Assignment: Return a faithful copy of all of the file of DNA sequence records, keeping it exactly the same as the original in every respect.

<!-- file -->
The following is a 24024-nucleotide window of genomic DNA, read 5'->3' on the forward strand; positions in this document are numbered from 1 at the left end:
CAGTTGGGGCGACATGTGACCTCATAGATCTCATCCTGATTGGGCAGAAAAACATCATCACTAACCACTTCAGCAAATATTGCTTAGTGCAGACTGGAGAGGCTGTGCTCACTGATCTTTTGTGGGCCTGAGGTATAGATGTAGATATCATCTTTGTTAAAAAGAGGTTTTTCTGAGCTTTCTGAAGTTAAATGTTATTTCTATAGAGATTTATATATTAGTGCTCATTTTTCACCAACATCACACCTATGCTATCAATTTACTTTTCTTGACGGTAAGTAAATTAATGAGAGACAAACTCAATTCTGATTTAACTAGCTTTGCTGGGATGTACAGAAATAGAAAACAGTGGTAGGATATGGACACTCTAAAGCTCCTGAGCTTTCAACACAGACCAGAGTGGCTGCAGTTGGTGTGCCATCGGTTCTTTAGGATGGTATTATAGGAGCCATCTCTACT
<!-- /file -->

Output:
The following is a 24024-nucleotide window of genomic DNA, read 5'->3' on the forward strand; positions in this document are numbered from 1 at the left end:
CAGTTGGGGCGACATGTGACCTCATAGATCTCATCCTGATTGGGCAGAAAAACATCATCACTAACCACTTCAGCAAATATTGCTTAGTGCAGACTGGAGAGGCTGTGCTCACTGATCTTTTGTGGGCCTGAGGTATAGATGTAGATATCATCTTTGTTAAAAAGAGGTTTTTCTGAGCTTTCTGAAGTTAAATGTTATTTCTATAGAGATTTATATATTAGTGCTCATTTTTCACCAACATCACACCTATGCTATCAATTTACTTTTCTTGACGGTAAGTAAATTAATGAGAGACAAACTCAATTCTGATTTAACTAGCTTTGCTGGGATGTACAGAAATAGAAAACAGTGGTAGGATATGGACACTCTAAAGCTCCTGAGCTTTCAACACAGACCAGAGTGGCTGCAGTTGGTGTGCCATCGGTTCTTTAGGATGGTATTATAGGAGCCATCTCTACT